Inside the NGN Toolbox: Power Tools for Service Providers

A service provider operating across an aging network can prevent losses from snowballing by tracing the source of connectivity problems in real-time.
Business intelligence enabled by “big data” is no longer a buzz word. It is known by many flavours that are being pitched by vendors today, namely, data warehousing, predictive analytics, data mining, data mash up, and so on. An area that has been finding significant traction within the industry lately is the ability to visualize, analyze, as well as provide the capability to easily disseminate this information across the organization in support of critical decision-making. This data integration, analysis and dissemination is increasingly being enabled by geospatial intelligence. Think of Google Earth for a moment – the possibilities and applicability of this technology and others like it are seemingly endless. Organizations that have adopted GIS technologies now seem to have that competitive edge with real-time/dynamic access to their past, present and future networks. This technology in the past has enabled network engineering departments to design their networks, review rights of ways, design cable routes within structures such as trenches, or overhead on poles, and then trace network assets in the field. This also extended to tracing end-to-end connectivity in real-time, plus many other network design, engineering and operations functions.

Today, the term GIS has many other connotations. Back on the topic of big data again! External third party data providers collect, manage and sell data that can be “mashed” together to provide a comprehensive visual perspective of your network. Data available from third parties includes demographic data, wire-centre locations, tower locations, underserved areas, and more. Some of this data is freely available, e.g. from the US census bureau and the FCC, while other specialized data can be purchased based on either a one-time fee or a subscription model. Mashing up disparate data sources, such as as-built network data, proposed network design, customer billing data, demographic data, and underserved areas using a GIS platform such as Esri, the world leading GIS vendor, can deliver visual, real-time business intelligence – answering, “How should I expand my network? What new services can I deliver? Where are my prospective profitable customers?”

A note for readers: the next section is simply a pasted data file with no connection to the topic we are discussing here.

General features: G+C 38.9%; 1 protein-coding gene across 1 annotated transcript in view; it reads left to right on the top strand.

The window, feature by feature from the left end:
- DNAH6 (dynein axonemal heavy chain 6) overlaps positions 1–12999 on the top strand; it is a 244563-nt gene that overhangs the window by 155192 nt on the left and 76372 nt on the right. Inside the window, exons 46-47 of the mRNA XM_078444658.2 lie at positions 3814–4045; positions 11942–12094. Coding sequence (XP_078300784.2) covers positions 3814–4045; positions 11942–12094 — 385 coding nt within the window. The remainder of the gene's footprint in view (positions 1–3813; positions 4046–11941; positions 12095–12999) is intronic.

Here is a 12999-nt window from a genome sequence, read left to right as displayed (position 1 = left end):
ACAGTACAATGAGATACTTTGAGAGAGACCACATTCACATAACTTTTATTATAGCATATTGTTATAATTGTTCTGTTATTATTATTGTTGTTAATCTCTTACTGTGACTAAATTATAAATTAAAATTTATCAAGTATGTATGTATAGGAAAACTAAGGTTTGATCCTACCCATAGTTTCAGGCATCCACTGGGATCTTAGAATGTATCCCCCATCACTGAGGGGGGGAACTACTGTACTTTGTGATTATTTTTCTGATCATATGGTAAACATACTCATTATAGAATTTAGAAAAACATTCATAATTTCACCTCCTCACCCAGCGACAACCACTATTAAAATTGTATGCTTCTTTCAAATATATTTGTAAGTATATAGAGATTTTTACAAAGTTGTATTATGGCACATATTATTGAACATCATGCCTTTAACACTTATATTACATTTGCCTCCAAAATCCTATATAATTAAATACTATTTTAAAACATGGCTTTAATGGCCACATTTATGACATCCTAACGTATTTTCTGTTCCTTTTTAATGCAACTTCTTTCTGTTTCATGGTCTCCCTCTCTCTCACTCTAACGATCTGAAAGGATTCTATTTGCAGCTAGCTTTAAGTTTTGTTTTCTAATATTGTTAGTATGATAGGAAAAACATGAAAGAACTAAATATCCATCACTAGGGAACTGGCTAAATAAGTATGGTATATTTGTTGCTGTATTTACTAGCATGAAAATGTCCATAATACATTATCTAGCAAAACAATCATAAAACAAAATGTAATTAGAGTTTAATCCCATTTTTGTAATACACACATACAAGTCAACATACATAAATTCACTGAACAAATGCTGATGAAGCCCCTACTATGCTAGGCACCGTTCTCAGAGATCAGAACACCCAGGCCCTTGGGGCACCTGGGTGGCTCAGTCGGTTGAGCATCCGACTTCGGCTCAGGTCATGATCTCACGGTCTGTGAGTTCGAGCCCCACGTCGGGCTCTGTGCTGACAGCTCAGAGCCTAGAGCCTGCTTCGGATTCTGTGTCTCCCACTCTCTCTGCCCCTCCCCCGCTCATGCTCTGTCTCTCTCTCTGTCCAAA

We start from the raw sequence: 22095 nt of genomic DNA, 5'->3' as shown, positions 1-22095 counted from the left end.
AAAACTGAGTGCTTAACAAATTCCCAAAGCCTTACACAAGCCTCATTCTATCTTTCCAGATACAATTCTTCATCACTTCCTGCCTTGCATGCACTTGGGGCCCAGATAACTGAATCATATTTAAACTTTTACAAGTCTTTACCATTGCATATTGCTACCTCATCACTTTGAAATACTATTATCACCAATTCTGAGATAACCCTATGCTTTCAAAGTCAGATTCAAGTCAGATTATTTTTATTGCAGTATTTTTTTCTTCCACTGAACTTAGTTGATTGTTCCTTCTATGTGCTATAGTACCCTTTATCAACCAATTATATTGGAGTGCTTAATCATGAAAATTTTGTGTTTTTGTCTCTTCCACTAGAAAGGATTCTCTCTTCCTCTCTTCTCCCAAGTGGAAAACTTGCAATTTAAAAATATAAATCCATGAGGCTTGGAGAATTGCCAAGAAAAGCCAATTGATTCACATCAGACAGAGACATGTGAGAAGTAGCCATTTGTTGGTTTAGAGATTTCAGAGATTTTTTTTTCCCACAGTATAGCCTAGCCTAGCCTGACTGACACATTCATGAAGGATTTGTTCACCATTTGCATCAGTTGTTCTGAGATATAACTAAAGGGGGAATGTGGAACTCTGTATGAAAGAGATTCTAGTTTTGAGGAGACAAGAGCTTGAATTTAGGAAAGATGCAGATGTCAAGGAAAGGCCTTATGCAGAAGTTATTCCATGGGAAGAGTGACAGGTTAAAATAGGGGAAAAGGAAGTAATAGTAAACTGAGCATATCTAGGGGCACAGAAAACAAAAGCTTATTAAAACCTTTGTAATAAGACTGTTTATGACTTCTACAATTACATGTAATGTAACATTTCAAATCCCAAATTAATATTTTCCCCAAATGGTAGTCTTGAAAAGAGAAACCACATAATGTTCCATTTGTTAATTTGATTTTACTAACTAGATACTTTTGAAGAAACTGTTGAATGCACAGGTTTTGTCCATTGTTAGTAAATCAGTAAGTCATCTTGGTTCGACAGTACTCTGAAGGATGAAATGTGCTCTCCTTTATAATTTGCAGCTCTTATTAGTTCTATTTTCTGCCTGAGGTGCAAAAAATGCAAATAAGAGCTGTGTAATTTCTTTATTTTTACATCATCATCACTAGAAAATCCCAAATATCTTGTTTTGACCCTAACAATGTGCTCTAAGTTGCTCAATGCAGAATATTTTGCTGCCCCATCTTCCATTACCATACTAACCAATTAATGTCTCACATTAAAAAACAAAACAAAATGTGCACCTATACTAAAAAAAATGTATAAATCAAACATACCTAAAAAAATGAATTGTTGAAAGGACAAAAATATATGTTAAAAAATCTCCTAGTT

As the NGN becomes a tangible reality, there are many solutions out there for service providers to enhance their product offerings and their ROI. The examples included here are just a few solutions being offered by Enghouse Networks Limited that are shaking up the status quo around the world. To find out more about solutions described in this article, please visit or via email at 


This article is sponsored by Enghouse Networks Ltd.  

About Enghouse Networks Ltd.: Enghouse Networks, a division of Enghouse Systems Limited develops and markets network software and visual computing solutions for a broad range of utilities including Telecommunications Service Providers (ILEC, CLEC, IOC, Wireless Service Providers, Cable MSO, VoIP, Wholesale, Municipalities), Departments of Transportation and Electric Utilities that are deploying next generation networks and smart grid solutions around the world.

Enghouse Systems Limited is a publicly traded Canadian based software and services company founded in 1984. Enghouse shares are traded on the Toronto Stock Exchange (TSX) under the symbol "ESL". Enghouse serves a number of distinct vertical markets through its three divisions, each developing and selling enterprise oriented applications software.  


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